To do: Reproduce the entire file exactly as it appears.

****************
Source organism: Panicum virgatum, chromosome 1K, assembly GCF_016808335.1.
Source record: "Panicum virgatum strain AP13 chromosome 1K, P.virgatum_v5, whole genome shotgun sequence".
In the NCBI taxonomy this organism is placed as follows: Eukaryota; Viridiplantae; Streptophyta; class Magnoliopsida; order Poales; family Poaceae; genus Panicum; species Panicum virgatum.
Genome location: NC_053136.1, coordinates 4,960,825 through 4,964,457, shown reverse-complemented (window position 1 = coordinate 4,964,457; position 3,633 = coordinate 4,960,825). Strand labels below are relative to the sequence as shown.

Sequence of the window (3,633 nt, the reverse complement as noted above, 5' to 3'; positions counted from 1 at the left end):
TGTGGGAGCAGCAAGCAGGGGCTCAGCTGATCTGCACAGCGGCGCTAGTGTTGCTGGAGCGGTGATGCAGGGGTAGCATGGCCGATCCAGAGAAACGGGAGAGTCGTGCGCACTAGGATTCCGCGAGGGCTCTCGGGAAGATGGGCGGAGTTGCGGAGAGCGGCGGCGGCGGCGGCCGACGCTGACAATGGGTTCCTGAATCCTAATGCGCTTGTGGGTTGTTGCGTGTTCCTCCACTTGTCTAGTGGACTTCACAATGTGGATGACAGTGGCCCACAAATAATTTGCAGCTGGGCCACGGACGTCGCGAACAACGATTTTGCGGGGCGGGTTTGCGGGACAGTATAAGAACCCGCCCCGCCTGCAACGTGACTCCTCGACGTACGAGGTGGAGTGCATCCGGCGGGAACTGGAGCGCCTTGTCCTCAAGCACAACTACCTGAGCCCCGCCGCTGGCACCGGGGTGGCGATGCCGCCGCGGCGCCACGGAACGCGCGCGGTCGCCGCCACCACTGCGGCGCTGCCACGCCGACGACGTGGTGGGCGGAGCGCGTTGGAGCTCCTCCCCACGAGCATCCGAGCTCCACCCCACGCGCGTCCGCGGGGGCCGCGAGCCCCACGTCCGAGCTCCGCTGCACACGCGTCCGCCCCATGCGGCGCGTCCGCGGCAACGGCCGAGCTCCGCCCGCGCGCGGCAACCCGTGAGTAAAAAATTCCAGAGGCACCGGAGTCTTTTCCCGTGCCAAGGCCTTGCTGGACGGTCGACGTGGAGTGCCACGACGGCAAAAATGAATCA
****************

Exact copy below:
Source organism: Panicum virgatum, chromosome 1K, assembly GCF_016808335.1.
Source record: "Panicum virgatum strain AP13 chromosome 1K, P.virgatum_v5, whole genome shotgun sequence".
In the NCBI taxonomy this organism is placed as follows: Eukaryota; Viridiplantae; Streptophyta; class Magnoliopsida; order Poales; family Poaceae; genus Panicum; species Panicum virgatum.
Genome location: NC_053136.1, coordinates 4,960,825 through 4,964,457, shown reverse-complemented (window position 1 = coordinate 4,964,457; position 3,633 = coordinate 4,960,825). Strand labels below are relative to the sequence as shown.

Sequence of the window (3,633 nt, the reverse complement as noted above, 5' to 3'; positions counted from 1 at the left end):
TGTGGGAGCAGCAAGCAGGGGCTCAGCTGATCTGCACAGCGGCGCTAGTGTTGCTGGAGCGGTGATGCAGGGGTAGCATGGCCGATCCAGAGAAACGGGAGAGTCGTGCGCACTAGGATTCCGCGAGGGCTCTCGGGAAGATGGGCGGAGTTGCGGAGAGCGGCGGCGGCGGCGGCCGACGCTGACAATGGGTTCCTGAATCCTAATGCGCTTGTGGGTTGTTGCGTGTTCCTCCACTTGTCTAGTGGACTTCACAATGTGGATGACAGTGGCCCACAAATAATTTGCAGCTGGGCCACGGACGTCGCGAACAACGATTTTGCGGGGCGGGTTTGCGGGACAGTATAAGAACCCGCCCCGCCTGCAACGTGACTCCTCGACGTACGAGGTGGAGTGCATCCGGCGGGAACTGGAGCGCCTTGTCCTCAAGCACAACTACCTGAGCCCCGCCGCTGGCACCGGGGTGGCGATGCCGCCGCGGCGCCACGGAACGCGCGCGGTCGCCGCCACCACTGCGGCGCTGCCACGCCGACGACGTGGTGGGCGGAGCGCGTTGGAGCTCCTCCCCACGAGCATCCGAGCTCCACCCCACGCGCGTCCGCGGGGGCCGCGAGCCCCACGTCCGAGCTCCGCTGCACACGCGTCCGCCCCATGCGGCGCGTCCGCGGCAACGGCCGAGCTCCGCCCGCGCGCGGCAACCCGTGAGTAAAAAATTCCAGAGGCACCGGAGTCTTTTCCCGTGCCAAGGCCTTGCTGGACGGTCGACGTGGAGTGCCACGACGGCAAAAATGAATCA